I've played a few fantasy games in my day- Baldur's Gate, Persona, Neverwinter Nights, Dragon Age: Origins, Final Fantasy, all of that good stuff. I love them, like I love a Phil Kessel wrist shot or a Nnamdi Asomugha... whatever it is he does to trap NFL receivers in a pocket dimension for the duration of a game.
But they're also kind of ridiculous. At times. Which makes sense, because they're like dragon-fighting simulators. Some of them have giant floating balls with eyes attached to various appendages that shoot death lasers at you. The point is, they're fantasy, so by their nature critiquing them for realism is beyond pointless. Still, something's always stuck out to me, and this may just be the single nerdiest thing I've ever written about.
In some games, when you take it too far, elemental resistances and immunities stop making sense. Like, if you stack enough cloaks or necklaces or gloves or whatever of fire resistance, you pass the point where you're immune. Suddenly, walking into a 30 ft sphere of fire makes you feel better.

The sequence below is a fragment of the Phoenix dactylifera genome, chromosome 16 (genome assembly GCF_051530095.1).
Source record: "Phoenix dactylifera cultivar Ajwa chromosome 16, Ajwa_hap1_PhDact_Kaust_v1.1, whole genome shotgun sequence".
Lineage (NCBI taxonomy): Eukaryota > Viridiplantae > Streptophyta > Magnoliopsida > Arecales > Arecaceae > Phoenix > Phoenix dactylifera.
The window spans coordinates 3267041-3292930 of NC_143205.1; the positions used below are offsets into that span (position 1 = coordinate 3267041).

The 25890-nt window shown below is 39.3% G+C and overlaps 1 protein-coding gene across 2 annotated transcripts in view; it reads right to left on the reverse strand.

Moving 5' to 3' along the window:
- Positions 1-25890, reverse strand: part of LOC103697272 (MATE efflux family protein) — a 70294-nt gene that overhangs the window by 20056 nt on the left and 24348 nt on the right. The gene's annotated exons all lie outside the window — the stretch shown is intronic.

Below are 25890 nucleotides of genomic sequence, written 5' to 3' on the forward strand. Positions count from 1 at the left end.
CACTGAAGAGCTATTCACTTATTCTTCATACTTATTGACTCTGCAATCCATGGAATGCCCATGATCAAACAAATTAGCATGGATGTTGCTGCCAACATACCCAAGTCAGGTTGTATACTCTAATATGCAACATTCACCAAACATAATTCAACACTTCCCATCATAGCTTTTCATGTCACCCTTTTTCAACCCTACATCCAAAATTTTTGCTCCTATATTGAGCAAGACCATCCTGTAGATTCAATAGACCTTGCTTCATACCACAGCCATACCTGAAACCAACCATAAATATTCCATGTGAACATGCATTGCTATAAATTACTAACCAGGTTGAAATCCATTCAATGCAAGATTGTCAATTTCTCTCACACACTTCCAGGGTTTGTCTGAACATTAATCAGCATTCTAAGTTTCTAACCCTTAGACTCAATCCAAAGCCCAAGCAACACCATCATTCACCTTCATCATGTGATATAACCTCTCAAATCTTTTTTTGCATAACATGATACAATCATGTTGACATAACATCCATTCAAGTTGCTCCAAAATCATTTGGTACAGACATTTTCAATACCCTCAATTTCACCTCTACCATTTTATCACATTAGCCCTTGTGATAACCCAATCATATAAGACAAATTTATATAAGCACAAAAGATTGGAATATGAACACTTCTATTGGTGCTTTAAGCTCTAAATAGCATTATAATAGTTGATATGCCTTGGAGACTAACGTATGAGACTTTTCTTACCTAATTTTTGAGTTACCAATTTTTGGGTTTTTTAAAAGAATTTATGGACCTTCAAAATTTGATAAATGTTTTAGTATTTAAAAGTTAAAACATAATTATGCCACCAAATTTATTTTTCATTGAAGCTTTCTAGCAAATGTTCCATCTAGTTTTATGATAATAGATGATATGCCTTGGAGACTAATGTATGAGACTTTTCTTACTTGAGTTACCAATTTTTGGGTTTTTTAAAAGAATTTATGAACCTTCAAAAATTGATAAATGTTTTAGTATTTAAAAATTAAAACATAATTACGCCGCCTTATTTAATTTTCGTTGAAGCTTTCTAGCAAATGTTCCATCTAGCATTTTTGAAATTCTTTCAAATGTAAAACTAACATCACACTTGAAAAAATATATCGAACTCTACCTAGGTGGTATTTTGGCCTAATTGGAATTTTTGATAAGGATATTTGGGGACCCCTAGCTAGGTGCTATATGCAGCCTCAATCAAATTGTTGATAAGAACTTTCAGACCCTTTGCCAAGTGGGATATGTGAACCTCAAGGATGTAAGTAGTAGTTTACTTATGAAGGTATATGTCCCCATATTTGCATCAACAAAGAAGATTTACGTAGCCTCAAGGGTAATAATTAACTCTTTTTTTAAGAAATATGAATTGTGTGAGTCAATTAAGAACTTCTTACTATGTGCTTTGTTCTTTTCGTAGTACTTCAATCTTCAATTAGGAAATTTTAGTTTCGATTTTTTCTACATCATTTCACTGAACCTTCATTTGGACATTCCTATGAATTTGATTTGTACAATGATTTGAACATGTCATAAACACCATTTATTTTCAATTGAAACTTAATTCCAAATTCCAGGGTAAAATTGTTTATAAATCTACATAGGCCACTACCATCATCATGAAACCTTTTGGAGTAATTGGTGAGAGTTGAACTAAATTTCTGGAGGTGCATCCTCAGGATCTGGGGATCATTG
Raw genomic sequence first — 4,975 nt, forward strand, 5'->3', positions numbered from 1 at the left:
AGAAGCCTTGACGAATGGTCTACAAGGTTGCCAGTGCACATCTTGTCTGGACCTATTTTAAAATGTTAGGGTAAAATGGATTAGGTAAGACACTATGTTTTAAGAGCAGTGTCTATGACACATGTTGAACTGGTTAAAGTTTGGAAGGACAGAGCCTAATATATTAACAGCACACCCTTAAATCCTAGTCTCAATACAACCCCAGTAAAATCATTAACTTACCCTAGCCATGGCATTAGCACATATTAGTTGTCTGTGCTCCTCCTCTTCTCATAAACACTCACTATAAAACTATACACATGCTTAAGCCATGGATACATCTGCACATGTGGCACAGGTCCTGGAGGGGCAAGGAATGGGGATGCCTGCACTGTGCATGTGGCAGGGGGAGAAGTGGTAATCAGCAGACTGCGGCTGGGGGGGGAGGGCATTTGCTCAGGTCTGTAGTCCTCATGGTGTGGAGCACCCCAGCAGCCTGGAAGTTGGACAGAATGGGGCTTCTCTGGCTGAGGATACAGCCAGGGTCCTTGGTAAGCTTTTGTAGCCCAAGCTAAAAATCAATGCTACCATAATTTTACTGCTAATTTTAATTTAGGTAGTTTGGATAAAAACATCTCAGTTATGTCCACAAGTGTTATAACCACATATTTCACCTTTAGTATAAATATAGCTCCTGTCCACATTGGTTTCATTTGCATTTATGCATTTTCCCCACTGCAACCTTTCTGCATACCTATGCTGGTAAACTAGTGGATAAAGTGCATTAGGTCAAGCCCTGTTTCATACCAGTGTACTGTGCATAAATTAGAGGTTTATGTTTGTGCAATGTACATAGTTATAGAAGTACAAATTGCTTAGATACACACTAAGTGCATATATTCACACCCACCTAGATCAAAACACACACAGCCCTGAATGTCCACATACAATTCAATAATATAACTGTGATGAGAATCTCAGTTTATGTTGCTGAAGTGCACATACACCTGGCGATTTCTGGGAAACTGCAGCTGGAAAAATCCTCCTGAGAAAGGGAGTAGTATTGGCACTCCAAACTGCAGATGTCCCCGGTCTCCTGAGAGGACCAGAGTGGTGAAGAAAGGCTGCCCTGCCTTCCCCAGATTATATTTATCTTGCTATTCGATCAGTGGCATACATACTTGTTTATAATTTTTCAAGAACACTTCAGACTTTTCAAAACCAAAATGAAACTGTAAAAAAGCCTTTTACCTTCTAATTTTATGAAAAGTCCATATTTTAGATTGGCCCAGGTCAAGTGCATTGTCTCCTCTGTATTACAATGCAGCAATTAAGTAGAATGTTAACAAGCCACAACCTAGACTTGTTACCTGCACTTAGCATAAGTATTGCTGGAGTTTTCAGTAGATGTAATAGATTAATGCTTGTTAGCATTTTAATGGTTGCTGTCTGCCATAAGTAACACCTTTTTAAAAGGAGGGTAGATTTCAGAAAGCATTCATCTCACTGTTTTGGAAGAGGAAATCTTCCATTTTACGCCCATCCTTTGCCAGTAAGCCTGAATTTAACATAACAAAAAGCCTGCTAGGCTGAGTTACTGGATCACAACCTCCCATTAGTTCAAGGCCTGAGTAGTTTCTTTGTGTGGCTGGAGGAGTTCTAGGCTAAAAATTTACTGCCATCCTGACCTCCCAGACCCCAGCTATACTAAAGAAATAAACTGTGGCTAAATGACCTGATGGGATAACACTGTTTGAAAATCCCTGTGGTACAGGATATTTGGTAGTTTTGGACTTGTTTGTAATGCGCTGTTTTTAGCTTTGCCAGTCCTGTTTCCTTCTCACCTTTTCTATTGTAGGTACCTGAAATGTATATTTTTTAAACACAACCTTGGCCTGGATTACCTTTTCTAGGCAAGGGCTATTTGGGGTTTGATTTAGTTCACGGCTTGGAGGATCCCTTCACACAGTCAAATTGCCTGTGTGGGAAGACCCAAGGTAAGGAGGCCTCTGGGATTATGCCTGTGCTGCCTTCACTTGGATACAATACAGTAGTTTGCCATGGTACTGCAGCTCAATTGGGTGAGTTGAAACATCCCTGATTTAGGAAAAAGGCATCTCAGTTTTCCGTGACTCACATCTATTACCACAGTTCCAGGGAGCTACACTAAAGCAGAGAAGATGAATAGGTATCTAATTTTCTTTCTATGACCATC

How does that work? I mean, mechanically, it's probably a simple thing to work out. But how does it actually work. What does it look like, how does it feel to be healed by having giant blocks of ice dropped on your head? In a world where this technology exists, do people with the right trinkets run outside holding up pieces of metal every time it rains, just begging some bolt of lightning to fix their broken arm?
Now normally when I think such things, I do what any normal person would do. Forget about it, and go find someone to cast Fire 3 on my character so that I can keep the MP I'd spend casting Cura. But then I thought, what would it be like from a character's point of view? How would it shape the way they think, the way they act? I'm not sure what the point of all this is, except to say video games can be inspirational. But maybe not always in the way they were intended.
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